How Does Exercise Affect Cancer Risk?
According to statistics from the International Agency for Research on Cancer (IARC), as many as 25% of cancers are due to overweight, obesity, and physical inactivity. Increasing levels of physical activity can potentially ward off several types of cancer.
The links between exercise and cancer prevention are not entirely clear. However, experts have associated increased physical activity and a reduced risk of several specific types of cancer. Studies show, for example, that people who do moderate aerobic exercise for three to four hours per week reduce their risk of colon cancer by 30%. Women who do the same amount of exercise can reduce their risk of breast cancer by as much as 40%. (Some studies suggest that women who meet certain criteria can reduce their breast cancer risk up to 80%.) Evidence also shows that, when compared with sedentary people, active people can reduce their risk of lung cancer (20%), endometrial cancer (30%), and ovarian cancer (20%). Researchers are continually trying to establish similar connections between exercise and other types of cancer.
As is the case with cardiovascular disease, physical activity appears to have an inverse relationship with the types of cancer just listed. That is, the more you exercise, the lower your risk of developing these kinds of cancer. Energy balance also seems to be a factor, at least in relation to a few types of cancer, meaning that people who burn at least as many calories as they take in may further reduce their risk of some cancers. This positive effect may be due to the fact that reducing body fat (through exercise and a healthy diet) lowers the chemical and hormonal activities of adipose (fat) tissue activities that may encourage some cancers to develop.
In addition to reducing the biological influences of adipose tissue, physical activity is known to reduce the inflammatory response and to boost immune function. Chronic inflammation, which can have many causes, leaves body tissues more vulnerable to infection. The immune system is the body’s first line of defense against cancer, so supporting immune function through exercise may help prevent some cancers.
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Emerging data also indicate that physical activity can help improve health outcomes in people who have cancer or are cancer survivors. For example, physical activity appears to restore cardiorespiratory fitness at least to some degree in patients whose heart muscles have been weakened by cancer treatments. This positive outcome was found in 13 separate studies, many of which found significant improvements in heart function among cancer survivors who performed moderate-intensity exercise for 20-40 minutes three times per week.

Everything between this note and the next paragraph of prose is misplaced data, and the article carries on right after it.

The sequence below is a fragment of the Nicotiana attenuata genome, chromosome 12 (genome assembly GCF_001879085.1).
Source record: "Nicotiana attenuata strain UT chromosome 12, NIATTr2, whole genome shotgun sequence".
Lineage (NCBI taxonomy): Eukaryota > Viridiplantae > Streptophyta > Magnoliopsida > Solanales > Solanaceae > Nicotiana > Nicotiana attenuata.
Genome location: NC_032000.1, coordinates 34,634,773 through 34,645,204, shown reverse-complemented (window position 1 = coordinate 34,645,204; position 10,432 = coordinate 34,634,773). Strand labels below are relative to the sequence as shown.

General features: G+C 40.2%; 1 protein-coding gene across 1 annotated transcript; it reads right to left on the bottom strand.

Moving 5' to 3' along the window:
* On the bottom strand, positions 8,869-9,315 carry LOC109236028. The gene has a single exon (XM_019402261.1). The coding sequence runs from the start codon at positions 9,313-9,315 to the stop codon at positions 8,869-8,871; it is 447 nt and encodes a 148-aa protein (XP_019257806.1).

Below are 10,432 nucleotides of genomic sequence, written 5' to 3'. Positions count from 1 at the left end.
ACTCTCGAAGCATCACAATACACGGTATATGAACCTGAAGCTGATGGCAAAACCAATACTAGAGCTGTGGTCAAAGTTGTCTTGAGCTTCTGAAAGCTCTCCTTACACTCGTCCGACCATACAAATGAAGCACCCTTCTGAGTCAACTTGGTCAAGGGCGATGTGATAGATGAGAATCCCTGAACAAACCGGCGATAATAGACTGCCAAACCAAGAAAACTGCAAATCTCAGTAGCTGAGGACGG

The benefits were similar across several forms of aerobic exercise, including walking, yoga, and tai chi. Additionally, a handful of studies have found that exercise improves muscular strength and endurance and flexibility in patients whose muscles and joints have been weakened by cancer treatments.
Exercise interventions on health-related quality of life for people with cancer during active treatment. Clinical Otolaryngology 37(5): 390-392. Irwin, M. L., and S. T Mayne. 2008. Impact of nutrition and exercise on cancer survival. Cancer Journal 14(6): 435-441. Morris, G. S., et al. 2009. Pulmonary rehabilitation improves functional status in oncology patients. Archives of Physical Medicine and Rehabilitation 90(5): 837-841. Physical Activity Guidelines Advisory Committee. 2008. Physical Activity Guidelines Advisory Committee Report, 2008. Washington, D.C.: U.S. Department of Health and Human Services. weight if you are currently overweight or obese. Physical activity reduces the risk of cancer of the breast, colon, and uterus, as well as advanced prostate cancer (Figure 12.5). The ACS guidelines encourage everyone to adopt a physically active lifestyle (see the box “How Does Exercise Affect Cancer Risk?”).
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